President Obama, reacting with the same horror as many Americans to a grisly video of a bloody, dying man in Minnesota who was shot by the police, begged the nation to confront the racial disparities in law enforcement while acknowledging the dangers that officers face.
“When incidents like this occur, there’s a big chunk of our citizenry that feels as if, because of the colour of their skin, they are not being treated the same, and that hurts, and that should trouble all of us,” Obama said in a statement on Thursday after arriving in Warsaw for a NATO summit. “This is not just a black issue, not just a Hispanic issue. This is an American issue that we all should care about.”
A few hours earlier, Gov. Mark Dayton of Minnesota, who seemed shaken by the video showing the man, Philando Castile, as he died, also pointed to the role of race. “Would this have happened if the driver were white, if the passengers were white?” he asked. “I don’t think it would have.”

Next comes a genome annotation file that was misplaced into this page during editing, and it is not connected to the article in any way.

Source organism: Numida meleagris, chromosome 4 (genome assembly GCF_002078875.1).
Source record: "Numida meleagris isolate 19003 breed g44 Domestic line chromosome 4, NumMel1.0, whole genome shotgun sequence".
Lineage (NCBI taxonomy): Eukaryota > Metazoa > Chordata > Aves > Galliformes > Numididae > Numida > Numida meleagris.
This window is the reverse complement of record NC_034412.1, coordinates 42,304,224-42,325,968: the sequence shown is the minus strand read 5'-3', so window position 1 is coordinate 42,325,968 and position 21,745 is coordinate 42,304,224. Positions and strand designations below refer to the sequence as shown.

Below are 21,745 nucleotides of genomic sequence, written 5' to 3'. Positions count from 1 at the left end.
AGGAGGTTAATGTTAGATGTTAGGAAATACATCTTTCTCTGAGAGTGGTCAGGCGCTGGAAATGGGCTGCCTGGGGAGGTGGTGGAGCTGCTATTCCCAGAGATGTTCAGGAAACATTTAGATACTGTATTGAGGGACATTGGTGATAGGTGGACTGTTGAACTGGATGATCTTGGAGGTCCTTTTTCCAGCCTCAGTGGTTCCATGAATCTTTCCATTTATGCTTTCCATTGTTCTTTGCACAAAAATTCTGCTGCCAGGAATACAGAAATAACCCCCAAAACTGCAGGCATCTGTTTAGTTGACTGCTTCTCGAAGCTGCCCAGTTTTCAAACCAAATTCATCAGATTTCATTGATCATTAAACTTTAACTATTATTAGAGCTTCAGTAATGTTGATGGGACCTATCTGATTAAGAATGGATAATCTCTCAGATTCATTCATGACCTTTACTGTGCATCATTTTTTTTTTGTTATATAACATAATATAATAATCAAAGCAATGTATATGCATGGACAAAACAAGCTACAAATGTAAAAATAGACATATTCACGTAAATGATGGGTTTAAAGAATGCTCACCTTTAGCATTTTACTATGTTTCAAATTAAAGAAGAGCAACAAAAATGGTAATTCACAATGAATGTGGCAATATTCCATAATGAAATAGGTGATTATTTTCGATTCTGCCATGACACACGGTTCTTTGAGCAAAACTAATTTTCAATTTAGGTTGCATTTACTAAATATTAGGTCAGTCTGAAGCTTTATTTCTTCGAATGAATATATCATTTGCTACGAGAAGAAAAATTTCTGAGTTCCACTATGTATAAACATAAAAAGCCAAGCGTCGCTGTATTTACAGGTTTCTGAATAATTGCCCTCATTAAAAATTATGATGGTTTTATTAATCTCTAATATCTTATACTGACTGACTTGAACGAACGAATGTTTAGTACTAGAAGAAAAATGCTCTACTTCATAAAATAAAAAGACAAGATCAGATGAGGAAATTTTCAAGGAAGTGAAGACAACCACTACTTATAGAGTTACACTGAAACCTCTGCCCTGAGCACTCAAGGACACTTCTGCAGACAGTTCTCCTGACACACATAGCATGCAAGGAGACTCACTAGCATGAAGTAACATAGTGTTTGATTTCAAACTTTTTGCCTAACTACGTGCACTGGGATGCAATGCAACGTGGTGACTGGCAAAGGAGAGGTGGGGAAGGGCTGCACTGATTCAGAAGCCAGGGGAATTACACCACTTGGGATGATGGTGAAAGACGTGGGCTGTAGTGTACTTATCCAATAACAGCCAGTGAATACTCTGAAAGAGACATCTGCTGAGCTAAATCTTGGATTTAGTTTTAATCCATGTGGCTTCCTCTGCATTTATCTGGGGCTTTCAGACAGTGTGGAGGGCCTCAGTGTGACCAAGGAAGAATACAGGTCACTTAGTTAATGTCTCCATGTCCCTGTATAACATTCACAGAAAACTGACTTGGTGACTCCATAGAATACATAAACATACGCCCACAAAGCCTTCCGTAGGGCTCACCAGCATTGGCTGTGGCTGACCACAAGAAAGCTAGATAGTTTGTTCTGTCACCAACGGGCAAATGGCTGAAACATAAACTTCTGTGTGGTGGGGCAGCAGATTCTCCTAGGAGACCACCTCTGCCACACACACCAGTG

The statements capped a wrenching day that started with widespread replays of the extraordinary video of Castile’s final moments and the aftermath of the shooting, which his girlfriend had narrated as they occurred live on Facebook. There were demonstrations and a vigil for Castile, with appearances by members of his family, in St. Paul.
But the shooting reverberated far beyond the state. In Dallas, gunfire broke out Thursday evening at a demonstration, turning a vocal but peaceful rally into chaos as two snipers shot at police officers, killing five of them, the police said.
Dayton and members of Minnesota’s congressional delegation asked for the Justice Department to investigate the death of Castile, 32, who died hours after the department took over the investigation into the fatal police shooting, also captured on video, in Baton Rouge, La. The governor said he had spoken with White House and Justice
(New York Times)